Data from: Clearing muddied waters: capture of environmental DNA from turbid waters
Williams, Kelly E.; Piaggio, Antoinette J.; Huyvaert, Kathryn P. (2018), Data from: Clearing muddied waters: capture of environmental DNA from turbid waters, Dryad, Dataset, https://doi.org/10.5061/dryad.835s6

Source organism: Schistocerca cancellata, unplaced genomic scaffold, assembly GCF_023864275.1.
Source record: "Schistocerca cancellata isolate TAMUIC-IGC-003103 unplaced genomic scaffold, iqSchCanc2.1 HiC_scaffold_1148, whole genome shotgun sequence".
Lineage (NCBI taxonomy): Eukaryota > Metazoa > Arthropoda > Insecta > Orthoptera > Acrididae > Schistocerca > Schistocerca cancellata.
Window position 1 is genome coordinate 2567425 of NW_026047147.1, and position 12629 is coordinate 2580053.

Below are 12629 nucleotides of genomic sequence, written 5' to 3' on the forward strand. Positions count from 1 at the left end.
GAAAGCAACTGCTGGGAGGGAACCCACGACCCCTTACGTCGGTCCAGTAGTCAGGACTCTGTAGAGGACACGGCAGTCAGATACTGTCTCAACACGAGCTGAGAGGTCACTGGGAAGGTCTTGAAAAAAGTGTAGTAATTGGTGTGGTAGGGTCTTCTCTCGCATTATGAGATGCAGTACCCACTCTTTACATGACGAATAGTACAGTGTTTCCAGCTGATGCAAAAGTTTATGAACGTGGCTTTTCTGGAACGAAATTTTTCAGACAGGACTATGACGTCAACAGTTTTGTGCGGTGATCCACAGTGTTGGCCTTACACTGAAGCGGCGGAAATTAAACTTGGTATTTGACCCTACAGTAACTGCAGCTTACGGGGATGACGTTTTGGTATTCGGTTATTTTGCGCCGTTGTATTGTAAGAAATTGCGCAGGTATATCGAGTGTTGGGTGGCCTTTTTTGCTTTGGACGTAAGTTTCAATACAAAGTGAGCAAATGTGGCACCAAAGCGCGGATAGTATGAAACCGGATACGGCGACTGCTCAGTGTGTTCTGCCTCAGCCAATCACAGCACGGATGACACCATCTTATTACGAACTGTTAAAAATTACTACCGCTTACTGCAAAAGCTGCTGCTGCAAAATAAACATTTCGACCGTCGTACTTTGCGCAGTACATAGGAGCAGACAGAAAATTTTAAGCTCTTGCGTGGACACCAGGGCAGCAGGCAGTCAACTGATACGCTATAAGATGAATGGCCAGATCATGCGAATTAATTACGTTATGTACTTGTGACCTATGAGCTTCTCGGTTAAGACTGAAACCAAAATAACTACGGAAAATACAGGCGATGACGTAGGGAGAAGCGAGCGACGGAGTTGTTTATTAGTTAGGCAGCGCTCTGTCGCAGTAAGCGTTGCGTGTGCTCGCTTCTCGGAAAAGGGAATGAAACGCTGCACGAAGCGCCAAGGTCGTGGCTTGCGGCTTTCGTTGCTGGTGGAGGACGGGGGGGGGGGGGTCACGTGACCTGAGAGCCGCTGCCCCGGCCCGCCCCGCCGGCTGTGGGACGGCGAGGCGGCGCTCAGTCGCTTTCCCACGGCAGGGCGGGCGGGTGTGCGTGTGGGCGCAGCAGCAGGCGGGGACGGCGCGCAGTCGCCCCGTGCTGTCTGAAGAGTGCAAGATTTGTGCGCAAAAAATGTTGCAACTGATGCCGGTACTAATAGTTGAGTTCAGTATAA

Understanding the differences in efficiencies of various methods to concentrate, extract, and amplify environmental DNA (eDNA) is vital for best performance of eDNA detection. Aquatic systems vary in characteristics such as turbidity, eDNA concentration, and inhibitor load, thus affecting eDNA capture efficiency. Application of eDNA techniques to the detection of terrestrial invasive or endangered species may require sampling at intermittent water sources that are used for drinking and cooling; these water bodies may often be stagnant and turbid. We present our best practices technique for the detection of wild pig eDNA in water samples, a protocol that will have wide applicability to the detection of elusive vertebrate species. We determined the best practice for eDNA capture in a turbid water system was to concentrate DNA from a 15 mL water sample via centrifugation, purify DNA with the DNeasy mericon Food kit, and remove inhibitors with Zymo Inhibitor Removal Technology columns. Further, we compared the sensitivity of conventional PCR to quantitative PCR and found that quantitative PCR was more sensitive in detecting lower concentrations of eDNA. We show significant differences in efficiencies among methods in each step of eDNA capture, emphasizing the importance of optimizing best practices for the system of interest.